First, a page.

Continuing the descent the nuCamp creators added three drawers.
Let’s kill any doubt that nuCamp isn’t kicking out unbelievable quality right here. Stainless steel roller bearings? Check. Extruded aluminum drawer handles? Check.
Lite ply mortise and tenon drawers? Check. Amish craftsmanship? Check. Serious attention to detail? Check. Nobody does truck camper cabinetry like nuCamp. Nobody.
At the base of this impressive stack is a 110-volt GFI outlet and the propane and carbon monoxide detector. Allen and the nuCamp crew could have dropped the mic right here, but they were not done.
Still think the 920 is just a longer 820? Come meet the 920 kitchen.
Where the upper kitchen in the 820 has one cabinet and an enormous Samsung convection microwave, the 920 has two upper cabinets and an appropriately-sized 1.1 cubic foot HiPoint convection microwave.
In a truck camper, a second upper kitchen cabinet makes a world of difference for storing dry foods and dishes. I would like to see some kind of rack or divider system here to prevent food disorder. Mod-makers get set…
The 920 retains the large window of the 820 kitchen, but gains an elegant brushed stainless steel tile backsplash, additional white laminate countertop space, and a full-size two-burner Thetford cooktop.
The new two-burner Thetford XC200 cooktop, or optional XR17200 cooktop and oven (as shown) somehow perfectly matches the modern aesthetic of the Cirrus design, right down to the stainless oven handle. In my humble opinion, this is the most handsome cooktop and oven in all of truck camper-dom. If we replace the set in our project camper, this is what we would want.
Details like this are over the top, literally. Somewhere nuCamp sourced this sleek stainless steel range hood with built-in light and fan. Okay Allen, now you can drop the mic.
The single basin, stainless steel, flush mount sink is exactly the same unit from the 820. The size of this sink is well balanced for the available counter space, but might be a bit small for the largest residential pots and pans.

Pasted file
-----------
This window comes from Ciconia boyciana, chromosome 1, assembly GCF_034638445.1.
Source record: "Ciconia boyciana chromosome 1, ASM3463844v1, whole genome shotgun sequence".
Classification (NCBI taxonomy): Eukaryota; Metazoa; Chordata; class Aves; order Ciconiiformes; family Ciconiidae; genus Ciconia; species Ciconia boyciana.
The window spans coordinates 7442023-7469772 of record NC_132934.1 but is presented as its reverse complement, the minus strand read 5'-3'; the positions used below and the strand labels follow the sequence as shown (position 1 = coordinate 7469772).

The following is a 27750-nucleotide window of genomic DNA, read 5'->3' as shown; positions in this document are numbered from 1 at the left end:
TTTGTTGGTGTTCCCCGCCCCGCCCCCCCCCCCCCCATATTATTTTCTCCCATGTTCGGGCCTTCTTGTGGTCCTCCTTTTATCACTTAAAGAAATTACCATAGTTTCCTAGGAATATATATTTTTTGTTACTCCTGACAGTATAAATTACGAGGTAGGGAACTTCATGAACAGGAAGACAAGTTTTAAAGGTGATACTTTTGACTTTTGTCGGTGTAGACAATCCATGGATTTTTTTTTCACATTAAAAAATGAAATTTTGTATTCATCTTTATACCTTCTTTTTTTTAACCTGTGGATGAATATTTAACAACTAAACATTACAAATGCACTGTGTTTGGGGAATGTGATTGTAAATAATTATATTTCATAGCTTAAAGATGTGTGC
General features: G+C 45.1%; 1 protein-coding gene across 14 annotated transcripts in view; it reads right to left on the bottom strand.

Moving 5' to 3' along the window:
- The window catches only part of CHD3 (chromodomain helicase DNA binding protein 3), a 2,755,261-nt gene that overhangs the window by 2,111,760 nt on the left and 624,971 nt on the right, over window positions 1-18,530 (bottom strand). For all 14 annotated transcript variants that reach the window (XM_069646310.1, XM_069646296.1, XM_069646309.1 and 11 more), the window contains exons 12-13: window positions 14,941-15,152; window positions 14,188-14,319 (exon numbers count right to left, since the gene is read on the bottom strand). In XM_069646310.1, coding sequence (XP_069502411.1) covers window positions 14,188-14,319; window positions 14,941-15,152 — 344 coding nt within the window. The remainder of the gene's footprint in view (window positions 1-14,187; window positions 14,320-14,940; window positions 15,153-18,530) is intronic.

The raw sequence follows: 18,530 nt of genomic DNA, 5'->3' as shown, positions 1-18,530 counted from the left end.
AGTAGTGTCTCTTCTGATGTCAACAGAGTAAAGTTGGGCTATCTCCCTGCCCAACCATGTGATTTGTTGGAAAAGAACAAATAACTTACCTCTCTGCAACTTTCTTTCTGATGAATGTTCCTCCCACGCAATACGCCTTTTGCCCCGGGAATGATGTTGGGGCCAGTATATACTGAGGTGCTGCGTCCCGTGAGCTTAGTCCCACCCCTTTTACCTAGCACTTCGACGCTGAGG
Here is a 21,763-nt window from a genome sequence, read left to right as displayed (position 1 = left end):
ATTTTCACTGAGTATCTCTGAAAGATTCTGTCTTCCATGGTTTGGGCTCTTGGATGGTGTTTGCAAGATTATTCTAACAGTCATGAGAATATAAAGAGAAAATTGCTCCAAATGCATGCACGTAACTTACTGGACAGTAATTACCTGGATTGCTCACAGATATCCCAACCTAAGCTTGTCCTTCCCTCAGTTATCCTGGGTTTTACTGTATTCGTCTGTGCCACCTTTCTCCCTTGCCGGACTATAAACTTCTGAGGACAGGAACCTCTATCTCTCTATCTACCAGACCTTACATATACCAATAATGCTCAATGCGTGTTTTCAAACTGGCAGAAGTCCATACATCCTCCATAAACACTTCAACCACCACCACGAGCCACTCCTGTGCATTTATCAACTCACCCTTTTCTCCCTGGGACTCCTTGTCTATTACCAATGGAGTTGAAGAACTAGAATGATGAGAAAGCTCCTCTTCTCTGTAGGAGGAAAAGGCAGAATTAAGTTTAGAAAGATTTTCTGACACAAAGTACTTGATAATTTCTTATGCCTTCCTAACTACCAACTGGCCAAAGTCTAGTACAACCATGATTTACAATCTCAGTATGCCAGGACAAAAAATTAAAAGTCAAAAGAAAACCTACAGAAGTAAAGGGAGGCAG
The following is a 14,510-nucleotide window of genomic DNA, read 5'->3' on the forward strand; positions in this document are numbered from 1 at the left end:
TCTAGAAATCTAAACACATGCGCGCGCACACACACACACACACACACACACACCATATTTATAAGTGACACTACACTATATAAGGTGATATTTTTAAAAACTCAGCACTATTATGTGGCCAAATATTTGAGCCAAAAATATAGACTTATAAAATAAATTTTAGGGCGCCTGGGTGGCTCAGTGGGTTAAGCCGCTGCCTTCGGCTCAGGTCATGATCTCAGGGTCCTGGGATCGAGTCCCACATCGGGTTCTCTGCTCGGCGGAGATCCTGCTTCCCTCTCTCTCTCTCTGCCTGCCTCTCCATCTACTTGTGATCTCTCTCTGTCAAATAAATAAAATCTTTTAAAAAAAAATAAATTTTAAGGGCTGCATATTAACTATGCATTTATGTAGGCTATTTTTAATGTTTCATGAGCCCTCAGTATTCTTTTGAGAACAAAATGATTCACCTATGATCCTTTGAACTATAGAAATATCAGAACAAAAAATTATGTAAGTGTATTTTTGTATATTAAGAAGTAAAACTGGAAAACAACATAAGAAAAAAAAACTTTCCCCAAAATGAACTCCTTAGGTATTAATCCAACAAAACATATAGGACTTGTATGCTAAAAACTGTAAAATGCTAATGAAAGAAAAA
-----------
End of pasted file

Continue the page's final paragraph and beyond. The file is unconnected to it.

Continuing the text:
Mid-kitchen there’s a vertical stack of monitors, controls, and outlets. Top to bottom this includes the (1) Alde touch screen controller, (2) nuCamp combination touch screen tank monitor, battery monitor, and water pump switch, ceiling light, sink light, and accent light switch, (3) 12-volt outlet, and (4) 110-volt GFI outlet. This cutting-edge technology presentation is unlike anything we’ve seen in from another truck camper brand.
The Alde touch screen controls the Alde hydronic heating unit located under the forward-facing dinette seats. The Alde produces heat for both the central heating system and the hot water system. There is no separate furnace and water heater in a Cirrus truck camper. The Alde system performs both functions in one unit.
In addition to controlling the heat settings, the Alde touch screen also displays the outside temperature, offers a night-time mode, and allows for timed starting.
We have reported extensively about Alde hydronic heating system and recommend reading the previous Cirrus announcements for more information about this remarkable component.
The nuCamp touch screen includes the tank and battery monitors. Touching the screen switches between these two monitor displays. Cirrus uses SeeLevel gauges for significantly more accurate tank levels than traditional tank monitors provide.
We learned a lot opening the double cabinet doors under the kitchen sink. First, nuCamp filled the gap just inside the cabinet frame that concerned us on the 820 we reviewed in September of 2016.
Now this space is more functional for storage and a trash container. Since nuCamp is already into the details, why not provide a trash container? Knowing nuCamp, it would be sleek, modern, and text you when it’s full.
We also continue to be impressed with the fit and finish the Cirrus production team produces in places most customers will never notice. The PEX plumbing lines are color coded and secured to the wall for durability. The fittings are solid, well dressed, and as out of the way as possible to maximize storage.
Look closely (in the photo above) and you’ll also notice one of the Alde system heating convectors along the wall. This is impeccable work folks, as good or better than anything you’ll find in the RV industry.
The rest of the lower kitchen is nothing but drawers. Without a thought, we would put our silverware in the top drawer, utensils in the middle drawer, and oven mitts, towels, daily vitamins, and some everyday hand tools in the lower drawer. The drawer under the stove is perfection for a larger pan and various food containers.
This is what the right storage solution in the right place looks like. There are large multi-slide truck campers that have nowhere near this many usable drawers in the kitchen area. Again the materials, build quality, and design are nothing short of incredible.
When the final Cirrus 920 debuted, the Thetford Europe N3141 slimline, 5 cubic foot, three-way, gas absorption refrigerator and freezer made waves. The Cirrus 920 was the first RV of any type in the United States to incorporate this radically designed refrigerator.
By running nearly floor to ceiling, the N3141 allowed nuCamp to better utilize the available space, increase the counter width, and create a bonus pull-out pantry. The modern look of the N3141 also compliments the Cirrus interior aesthetic.